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Despite the recent introduction of house communities at the College, Living Learning Communities, another residential housing option for undergraduates, saw approximately the same number of applications this year as in previous years according to Katharina Daub, associate director of residential education for Living Learning Programs and academic initiatives.
Given its recent success of two league championships in the past three years, the Dartmouth women’s softball team faced high expectations entering this season. However, with an overall record of 6-21-1 thus far, the team has fallen significantly below the high expectations set for the season.
The Hanover Cooperative Consumers Society, which own the Co-op Food Stores, attempted to increase its member engagement at its annual member meeting this past Saturday. Over 75 members were in attendance at the LISTEN Center in White River Junction, Co-op member services and outreach director Amanda Charland said.
When N. Bruce Duthu ’80 arrived at Dartmouth in 1976 to begin his undergraduate education, he wanted to be a priest. After realizing that his main interest was social justice, he decided to study and practice law. Only after working as an attorney in New Orleans for three years did Duthu start to consider academia.
Out of a pool of 20,034 applications, 2,092 students were offered admission to the Class of 2021 last week. The acceptance rate was 10.4 percent, the lowest since 2013.
There have been a lot more pounding hearts in the Scully-Fahey bleachers during the 2017 women’s lacrosse season. Fans have witnessed a dramatic and dynamic style of play that commands excitement, even when the Big Green doesn’t win.
As a child, Keira Byno ’19 always had an eye for finding shark teeth on the beach. However, she had not expected to find a two million-year-old fossil while excavating in the Malapa Fossil Site within the Cradle of Humankind, a UNESCO World Heritage Site northwest of Johannesburg, South Africa.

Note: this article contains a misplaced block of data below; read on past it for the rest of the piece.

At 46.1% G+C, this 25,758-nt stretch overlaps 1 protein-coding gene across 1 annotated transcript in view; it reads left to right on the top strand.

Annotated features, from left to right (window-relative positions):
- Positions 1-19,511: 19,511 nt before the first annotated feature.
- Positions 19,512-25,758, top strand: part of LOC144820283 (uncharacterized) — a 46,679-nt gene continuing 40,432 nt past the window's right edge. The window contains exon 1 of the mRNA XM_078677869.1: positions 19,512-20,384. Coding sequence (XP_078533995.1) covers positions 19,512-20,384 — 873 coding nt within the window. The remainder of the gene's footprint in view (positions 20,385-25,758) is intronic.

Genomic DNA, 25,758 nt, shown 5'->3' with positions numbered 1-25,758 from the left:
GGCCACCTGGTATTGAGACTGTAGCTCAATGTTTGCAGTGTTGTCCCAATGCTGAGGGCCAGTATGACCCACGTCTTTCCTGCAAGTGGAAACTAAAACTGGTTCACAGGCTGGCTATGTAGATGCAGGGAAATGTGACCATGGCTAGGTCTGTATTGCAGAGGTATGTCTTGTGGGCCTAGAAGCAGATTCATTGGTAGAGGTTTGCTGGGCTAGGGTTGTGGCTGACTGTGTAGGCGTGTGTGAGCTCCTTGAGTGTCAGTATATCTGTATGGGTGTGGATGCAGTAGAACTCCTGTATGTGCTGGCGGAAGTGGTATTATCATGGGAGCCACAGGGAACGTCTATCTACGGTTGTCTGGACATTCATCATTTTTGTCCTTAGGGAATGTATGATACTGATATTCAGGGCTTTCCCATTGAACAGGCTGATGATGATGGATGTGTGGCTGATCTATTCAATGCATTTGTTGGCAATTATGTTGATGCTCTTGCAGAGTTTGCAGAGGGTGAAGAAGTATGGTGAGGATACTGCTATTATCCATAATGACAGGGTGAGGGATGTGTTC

Former New Jersey congressman Frank Guarini ’46 has pledged to donate $10 million to create foreign study opportunities in developing countries and underrepresented regions as well as expand “course-embedded” programs, the College announced on March 8. Course-embedded programs are academic courses taken on campus that involve an off-campus trip, typically after the course is completed.
Around 60 community members
gathered on the Green at 5 p.m. on Wednesday to participate in an International
Women’s Day demonstration and reflection organized by history professor Annelise
Orleck and Liz Blum,
a resident of Norwich. The event was publicized on Facebook Tuesday night.
Geisel School of Medicine anatomy professor Norman Snow was known for his love of learning and passion for teaching. An accomplished cardiothoracic surgeon who was passionate about medical education, he cared deeply for his students, both inside and outside of the classroom.
A survey released to the student body found that social programming events, such as those hosted at the Collis Center, had a positive impact on 61.5 percent of students who responded, whereas 33.6 percent said that the programming had no impact on their lives.